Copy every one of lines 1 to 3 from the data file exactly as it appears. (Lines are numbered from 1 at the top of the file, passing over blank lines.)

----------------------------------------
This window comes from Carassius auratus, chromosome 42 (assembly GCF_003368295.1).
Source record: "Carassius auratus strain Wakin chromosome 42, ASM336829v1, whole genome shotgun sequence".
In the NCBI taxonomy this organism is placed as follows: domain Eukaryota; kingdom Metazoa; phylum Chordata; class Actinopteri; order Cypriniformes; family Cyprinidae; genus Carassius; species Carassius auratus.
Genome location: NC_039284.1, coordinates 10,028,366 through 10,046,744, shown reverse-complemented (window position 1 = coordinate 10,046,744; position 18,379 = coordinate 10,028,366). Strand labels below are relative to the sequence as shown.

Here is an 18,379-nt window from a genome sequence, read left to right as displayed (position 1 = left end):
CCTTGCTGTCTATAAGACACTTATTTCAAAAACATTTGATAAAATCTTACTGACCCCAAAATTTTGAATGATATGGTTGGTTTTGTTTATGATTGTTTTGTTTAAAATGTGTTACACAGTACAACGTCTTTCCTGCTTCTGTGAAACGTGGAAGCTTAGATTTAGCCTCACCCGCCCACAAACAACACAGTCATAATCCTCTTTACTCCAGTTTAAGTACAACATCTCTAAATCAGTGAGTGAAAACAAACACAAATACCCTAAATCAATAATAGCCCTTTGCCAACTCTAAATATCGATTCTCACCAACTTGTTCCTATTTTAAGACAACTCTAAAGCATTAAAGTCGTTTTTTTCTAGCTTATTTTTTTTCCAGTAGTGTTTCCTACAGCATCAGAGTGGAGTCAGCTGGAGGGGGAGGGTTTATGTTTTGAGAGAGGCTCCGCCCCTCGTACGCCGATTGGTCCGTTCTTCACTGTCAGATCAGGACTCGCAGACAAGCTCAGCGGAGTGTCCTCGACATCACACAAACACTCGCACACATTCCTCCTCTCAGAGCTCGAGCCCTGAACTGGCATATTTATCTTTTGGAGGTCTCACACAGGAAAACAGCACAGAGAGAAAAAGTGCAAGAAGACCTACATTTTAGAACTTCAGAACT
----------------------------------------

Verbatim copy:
This window comes from Carassius auratus, chromosome 42 (assembly GCF_003368295.1).
Source record: "Carassius auratus strain Wakin chromosome 42, ASM336829v1, whole genome shotgun sequence".
In the NCBI taxonomy this organism is placed as follows: domain Eukaryota; kingdom Metazoa; phylum Chordata; class Actinopteri; order Cypriniformes; family Cyprinidae; genus Carassius; species Carassius auratus.